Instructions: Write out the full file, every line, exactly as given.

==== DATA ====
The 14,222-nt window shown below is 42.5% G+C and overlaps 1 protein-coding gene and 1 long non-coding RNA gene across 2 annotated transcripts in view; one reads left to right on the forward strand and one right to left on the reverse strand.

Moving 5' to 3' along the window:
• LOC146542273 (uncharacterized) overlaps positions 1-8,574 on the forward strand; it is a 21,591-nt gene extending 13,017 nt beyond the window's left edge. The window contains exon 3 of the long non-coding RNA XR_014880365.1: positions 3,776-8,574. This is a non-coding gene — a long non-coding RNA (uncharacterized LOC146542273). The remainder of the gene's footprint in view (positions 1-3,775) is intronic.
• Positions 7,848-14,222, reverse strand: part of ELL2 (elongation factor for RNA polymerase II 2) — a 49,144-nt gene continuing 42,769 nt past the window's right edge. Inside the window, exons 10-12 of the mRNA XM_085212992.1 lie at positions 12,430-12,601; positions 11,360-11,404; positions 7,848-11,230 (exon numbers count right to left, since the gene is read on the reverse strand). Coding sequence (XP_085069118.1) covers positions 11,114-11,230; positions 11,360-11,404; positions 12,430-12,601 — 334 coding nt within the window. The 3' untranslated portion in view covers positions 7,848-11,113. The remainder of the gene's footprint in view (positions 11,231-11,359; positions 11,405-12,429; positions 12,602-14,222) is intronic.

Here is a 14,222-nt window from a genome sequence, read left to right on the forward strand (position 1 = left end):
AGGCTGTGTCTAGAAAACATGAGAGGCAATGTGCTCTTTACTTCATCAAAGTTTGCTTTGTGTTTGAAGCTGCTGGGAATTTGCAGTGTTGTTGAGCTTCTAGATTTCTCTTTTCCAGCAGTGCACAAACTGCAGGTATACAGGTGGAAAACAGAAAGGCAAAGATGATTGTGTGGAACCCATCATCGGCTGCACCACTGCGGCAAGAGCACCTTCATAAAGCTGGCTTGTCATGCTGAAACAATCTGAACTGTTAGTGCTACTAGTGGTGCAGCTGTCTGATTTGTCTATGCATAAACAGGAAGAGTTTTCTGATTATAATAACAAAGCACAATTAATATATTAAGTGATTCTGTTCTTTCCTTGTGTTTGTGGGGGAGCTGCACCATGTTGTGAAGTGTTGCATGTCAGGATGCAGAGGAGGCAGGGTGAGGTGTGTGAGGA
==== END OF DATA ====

The 14,222-nt window shown below is 42.5% G+C and overlaps 1 protein-coding gene and 1 long non-coding RNA gene across 2 annotated transcripts in view; one reads left to right on the forward strand and one right to left on the reverse strand.

Moving 5' to 3' along the window:
• LOC146542273 (uncharacterized) overlaps positions 1-8,574 on the forward strand; it is a 21,591-nt gene extending 13,017 nt beyond the window's left edge. The window contains exon 3 of the long non-coding RNA XR_014880365.1: positions 3,776-8,574. This is a non-coding gene — a long non-coding RNA (uncharacterized LOC146542273). The remainder of the gene's footprint in view (positions 1-3,775) is intronic.
• Positions 7,848-14,222, reverse strand: part of ELL2 (elongation factor for RNA polymerase II 2) — a 49,144-nt gene continuing 42,769 nt past the window's right edge. Inside the window, exons 10-12 of the mRNA XM_085212992.1 lie at positions 12,430-12,601; positions 11,360-11,404; positions 7,848-11,230 (exon numbers count right to left, since the gene is read on the reverse strand). Coding sequence (XP_085069118.1) covers positions 11,114-11,230; positions 11,360-11,404; positions 12,430-12,601 — 334 coding nt within the window. The 3' untranslated portion in view covers positions 7,848-11,113. The remainder of the gene's footprint in view (positions 11,231-11,359; positions 11,405-12,429; positions 12,602-14,222) is intronic.

Here is a 14,222-nt window from a genome sequence, read left to right on the forward strand (position 1 = left end):
AGGCTGTGTCTAGAAAACATGAGAGGCAATGTGCTCTTTACTTCATCAAAGTTTGCTTTGTGTTTGAAGCTGCTGGGAATTTGCAGTGTTGTTGAGCTTCTAGATTTCTCTTTTCCAGCAGTGCACAAACTGCAGGTATACAGGTGGAAAACAGAAAGGCAAAGATGATTGTGTGGAACCCATCATCGGCTGCACCACTGCGGCAAGAGCACCTTCATAAAGCTGGCTTGTCATGCTGAAACAATCTGAACTGTTAGTGCTACTAGTGGTGCAGCTGTCTGATTTGTCTATGCATAAACAGGAAGAGTTTTCTGATTATAATAACAAAGCACAATTAATATATTAAGTGATTCTGTTCTTTCCTTGTGTTTGTGGGGGAGCTGCACCATGTTGTGAAGTGTTGCATGTCAGGATGCAGAGGAGGCAGGGTGAGGTGTGTGAGGA